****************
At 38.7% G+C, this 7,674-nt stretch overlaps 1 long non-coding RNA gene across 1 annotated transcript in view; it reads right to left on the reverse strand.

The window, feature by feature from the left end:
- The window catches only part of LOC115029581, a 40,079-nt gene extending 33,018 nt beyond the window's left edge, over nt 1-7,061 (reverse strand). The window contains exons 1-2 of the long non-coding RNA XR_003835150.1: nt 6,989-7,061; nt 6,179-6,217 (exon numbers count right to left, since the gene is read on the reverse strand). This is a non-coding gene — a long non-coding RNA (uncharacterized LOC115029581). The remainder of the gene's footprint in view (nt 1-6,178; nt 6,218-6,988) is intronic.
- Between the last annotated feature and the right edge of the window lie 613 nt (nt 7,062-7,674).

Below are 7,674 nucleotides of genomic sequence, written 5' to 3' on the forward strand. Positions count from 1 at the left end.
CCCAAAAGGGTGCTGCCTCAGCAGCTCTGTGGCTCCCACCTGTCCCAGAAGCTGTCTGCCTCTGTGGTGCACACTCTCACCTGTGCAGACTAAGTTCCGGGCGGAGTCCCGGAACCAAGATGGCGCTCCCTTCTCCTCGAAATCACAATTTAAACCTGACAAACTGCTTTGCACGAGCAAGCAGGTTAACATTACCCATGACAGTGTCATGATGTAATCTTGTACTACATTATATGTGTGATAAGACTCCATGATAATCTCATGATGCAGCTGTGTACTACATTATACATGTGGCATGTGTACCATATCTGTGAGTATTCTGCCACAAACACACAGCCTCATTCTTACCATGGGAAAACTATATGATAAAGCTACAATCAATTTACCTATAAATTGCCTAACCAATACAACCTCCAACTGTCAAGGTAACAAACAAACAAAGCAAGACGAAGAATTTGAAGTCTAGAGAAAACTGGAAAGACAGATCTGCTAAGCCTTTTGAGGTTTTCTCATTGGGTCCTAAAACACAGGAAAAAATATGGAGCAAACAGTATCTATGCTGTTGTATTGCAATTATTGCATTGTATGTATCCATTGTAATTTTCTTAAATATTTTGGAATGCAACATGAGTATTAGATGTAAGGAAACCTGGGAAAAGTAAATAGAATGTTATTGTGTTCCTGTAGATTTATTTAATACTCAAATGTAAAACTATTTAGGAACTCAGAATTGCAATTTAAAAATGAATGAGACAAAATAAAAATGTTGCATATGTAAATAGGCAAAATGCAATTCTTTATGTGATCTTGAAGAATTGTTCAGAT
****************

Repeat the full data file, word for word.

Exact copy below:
At 38.7% G+C, this 7,674-nt stretch overlaps 1 long non-coding RNA gene across 1 annotated transcript in view; it reads right to left on the reverse strand.

The window, feature by feature from the left end:
- The window catches only part of LOC115029581, a 40,079-nt gene extending 33,018 nt beyond the window's left edge, over nt 1-7,061 (reverse strand). The window contains exons 1-2 of the long non-coding RNA XR_003835150.1: nt 6,989-7,061; nt 6,179-6,217 (exon numbers count right to left, since the gene is read on the reverse strand). This is a non-coding gene — a long non-coding RNA (uncharacterized LOC115029581). The remainder of the gene's footprint in view (nt 1-6,178; nt 6,218-6,988) is intronic.
- Between the last annotated feature and the right edge of the window lie 613 nt (nt 7,062-7,674).

Below are 7,674 nucleotides of genomic sequence, written 5' to 3' on the forward strand. Positions count from 1 at the left end.
CCCAAAAGGGTGCTGCCTCAGCAGCTCTGTGGCTCCCACCTGTCCCAGAAGCTGTCTGCCTCTGTGGTGCACACTCTCACCTGTGCAGACTAAGTTCCGGGCGGAGTCCCGGAACCAAGATGGCGCTCCCTTCTCCTCGAAATCACAATTTAAACCTGACAAACTGCTTTGCACGAGCAAGCAGGTTAACATTACCCATGACAGTGTCATGATGTAATCTTGTACTACATTATATGTGTGATAAGACTCCATGATAATCTCATGATGCAGCTGTGTACTACATTATACATGTGGCATGTGTACCATATCTGTGAGTATTCTGCCACAAACACACAGCCTCATTCTTACCATGGGAAAACTATATGATAAAGCTACAATCAATTTACCTATAAATTGCCTAACCAATACAACCTCCAACTGTCAAGGTAACAAACAAACAAAGCAAGACGAAGAATTTGAAGTCTAGAGAAAACTGGAAAGACAGATCTGCTAAGCCTTTTGAGGTTTTCTCATTGGGTCCTAAAACACAGGAAAAAATATGGAGCAAACAGTATCTATGCTGTTGTATTGCAATTATTGCATTGTATGTATCCATTGTAATTTTCTTAAATATTTTGGAATGCAACATGAGTATTAGATGTAAGGAAACCTGGGAAAAGTAAATAGAATGTTATTGTGTTCCTGTAGATTTATTTAATACTCAAATGTAAAACTATTTAGGAACTCAGAATTGCAATTTAAAAATGAATGAGACAAAATAAAAATGTTGCATATGTAAATAGGCAAAATGCAATTCTTTATGTGATCTTGAAGAATTGTTCAGAT